To provide for calling forth the Militia to execute the Laws of the Union, suppress Insurrections and repel Invasions;

To provide for organizing, arming, and disciplining, the Militia, and for governing such Part of them as may be employed in the Service of the United States, reserving to the States respectively, the Appointment of the Officers, and the Authority of training the Militia according to the discipline prescribed by Congress;

To exercise exclusive Legislation in all Cases whatsoever, over such District (not exceeding ten Miles square) as may, by Cession of particular States, and the acceptance of Congress, become the Seat of the Government of the United States, and to exercise like Authority over all Places purchased by the Consent of the Legislature of the State in which the Same shall be, for the Erection of Forts, Magazines, Arsenals, dock-Yards, and other needful Buildings; And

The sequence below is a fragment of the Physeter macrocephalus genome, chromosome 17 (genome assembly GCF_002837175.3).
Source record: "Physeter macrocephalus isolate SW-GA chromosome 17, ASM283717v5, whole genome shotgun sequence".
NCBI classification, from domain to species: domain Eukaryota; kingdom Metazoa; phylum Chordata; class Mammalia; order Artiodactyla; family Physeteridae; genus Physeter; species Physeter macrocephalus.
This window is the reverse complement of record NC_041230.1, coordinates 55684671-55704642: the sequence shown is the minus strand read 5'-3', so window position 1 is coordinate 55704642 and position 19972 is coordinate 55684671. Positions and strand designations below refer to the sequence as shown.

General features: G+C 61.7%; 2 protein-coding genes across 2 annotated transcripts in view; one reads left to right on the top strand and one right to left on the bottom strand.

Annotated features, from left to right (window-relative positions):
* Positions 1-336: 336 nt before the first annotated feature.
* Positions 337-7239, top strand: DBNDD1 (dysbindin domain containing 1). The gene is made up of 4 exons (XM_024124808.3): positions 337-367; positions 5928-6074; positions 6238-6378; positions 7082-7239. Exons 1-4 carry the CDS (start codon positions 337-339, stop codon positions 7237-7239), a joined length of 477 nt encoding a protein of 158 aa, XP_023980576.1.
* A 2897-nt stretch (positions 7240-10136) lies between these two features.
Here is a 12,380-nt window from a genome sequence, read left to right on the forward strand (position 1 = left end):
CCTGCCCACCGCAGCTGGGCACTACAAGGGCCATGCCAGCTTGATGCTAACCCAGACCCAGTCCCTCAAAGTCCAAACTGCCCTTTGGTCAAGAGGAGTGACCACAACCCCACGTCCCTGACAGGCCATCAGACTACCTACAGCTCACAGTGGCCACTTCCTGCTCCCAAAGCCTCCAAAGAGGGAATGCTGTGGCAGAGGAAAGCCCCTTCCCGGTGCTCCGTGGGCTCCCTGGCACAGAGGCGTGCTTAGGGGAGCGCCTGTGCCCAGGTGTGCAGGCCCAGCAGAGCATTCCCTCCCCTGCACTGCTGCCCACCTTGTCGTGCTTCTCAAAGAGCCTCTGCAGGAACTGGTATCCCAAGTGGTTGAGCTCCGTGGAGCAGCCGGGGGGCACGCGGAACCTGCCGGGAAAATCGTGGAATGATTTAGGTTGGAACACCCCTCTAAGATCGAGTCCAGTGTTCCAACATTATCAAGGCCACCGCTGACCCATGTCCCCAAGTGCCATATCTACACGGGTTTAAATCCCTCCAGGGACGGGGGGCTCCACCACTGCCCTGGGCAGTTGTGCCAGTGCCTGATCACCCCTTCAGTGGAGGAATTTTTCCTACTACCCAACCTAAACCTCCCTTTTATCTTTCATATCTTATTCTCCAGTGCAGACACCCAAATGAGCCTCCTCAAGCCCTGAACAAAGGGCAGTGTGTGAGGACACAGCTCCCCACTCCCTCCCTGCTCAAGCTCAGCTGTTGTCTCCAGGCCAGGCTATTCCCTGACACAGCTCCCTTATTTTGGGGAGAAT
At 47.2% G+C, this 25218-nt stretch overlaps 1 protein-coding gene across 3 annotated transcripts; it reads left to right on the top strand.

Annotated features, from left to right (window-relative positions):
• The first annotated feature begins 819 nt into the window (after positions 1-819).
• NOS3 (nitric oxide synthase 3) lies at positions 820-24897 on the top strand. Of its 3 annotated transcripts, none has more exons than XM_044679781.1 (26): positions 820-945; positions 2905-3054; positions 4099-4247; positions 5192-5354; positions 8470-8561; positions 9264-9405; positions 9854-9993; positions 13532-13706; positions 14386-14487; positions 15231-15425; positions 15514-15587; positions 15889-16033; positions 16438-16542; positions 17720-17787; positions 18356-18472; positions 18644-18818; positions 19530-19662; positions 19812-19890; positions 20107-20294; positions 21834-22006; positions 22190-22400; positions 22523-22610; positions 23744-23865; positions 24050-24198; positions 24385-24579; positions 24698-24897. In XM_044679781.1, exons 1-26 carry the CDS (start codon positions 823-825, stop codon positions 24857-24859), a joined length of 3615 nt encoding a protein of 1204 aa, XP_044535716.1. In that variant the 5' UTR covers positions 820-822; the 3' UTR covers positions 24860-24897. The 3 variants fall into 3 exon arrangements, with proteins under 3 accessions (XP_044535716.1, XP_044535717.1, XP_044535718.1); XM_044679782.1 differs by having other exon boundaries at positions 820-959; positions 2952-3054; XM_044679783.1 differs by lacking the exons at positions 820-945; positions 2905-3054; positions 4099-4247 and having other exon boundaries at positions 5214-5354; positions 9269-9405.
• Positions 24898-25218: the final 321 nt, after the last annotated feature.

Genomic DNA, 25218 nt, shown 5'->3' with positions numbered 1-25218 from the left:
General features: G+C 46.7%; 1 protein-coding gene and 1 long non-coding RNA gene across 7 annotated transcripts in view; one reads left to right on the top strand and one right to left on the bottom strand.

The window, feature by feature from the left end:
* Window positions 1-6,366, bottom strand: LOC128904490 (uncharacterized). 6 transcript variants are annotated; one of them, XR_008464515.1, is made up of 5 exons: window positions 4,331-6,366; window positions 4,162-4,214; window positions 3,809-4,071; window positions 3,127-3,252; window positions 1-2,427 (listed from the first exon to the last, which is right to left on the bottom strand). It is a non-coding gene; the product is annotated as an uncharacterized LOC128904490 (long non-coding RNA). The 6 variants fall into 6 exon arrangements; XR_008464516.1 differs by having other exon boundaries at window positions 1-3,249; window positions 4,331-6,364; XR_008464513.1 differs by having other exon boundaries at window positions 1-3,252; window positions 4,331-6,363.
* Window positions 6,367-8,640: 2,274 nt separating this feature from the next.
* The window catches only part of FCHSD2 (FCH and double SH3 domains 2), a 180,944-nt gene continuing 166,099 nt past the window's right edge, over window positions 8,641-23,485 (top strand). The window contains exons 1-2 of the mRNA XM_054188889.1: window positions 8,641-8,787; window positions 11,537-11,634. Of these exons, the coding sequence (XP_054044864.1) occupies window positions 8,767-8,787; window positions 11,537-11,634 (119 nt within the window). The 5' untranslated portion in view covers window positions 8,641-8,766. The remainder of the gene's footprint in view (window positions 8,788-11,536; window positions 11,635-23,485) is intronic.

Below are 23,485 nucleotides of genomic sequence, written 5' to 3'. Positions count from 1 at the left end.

To make all Laws which shall be necessary and proper for carrying into Execution the foregoing Powers, and all other Powers vested by this Constitution in the Government of the United States, or in any Department or Officer thereof.

Wednesday, June 27, 2012

How Big Can Amazon Get?

After a brief malaise, AMZN's stock has started to outperform the market again.  It now sports a market cap of over $100B.  WMT, by contrast, which does almost 10x AMZN's sales, has a market cap that is only 2.3x AMZN's.  The AMZN thesis continues to be that internet retailing will take more and more share from brick and mortar and that AMZN will be the dominant online site.  E-commerce sales are now just below 5% of total US retail sales.

Still, there are certain consumption expenditures that are highly unlikely to ever move online (e.g. Restaurants, Gas and Groceries).  Below is a chart of US retail sales broken down by category and likelihood of online spend.  Red categories are those that I subjectively labeled as unlikely to be purchased online, blue are those that are more likely to have some share online.  I've faded the color on categories that may lean one way or the other.  By my analysis, nearly 3/4 of US retail sales are unlikely to be made online.  Only a portion of the remaining 25% is likely to be spent online too.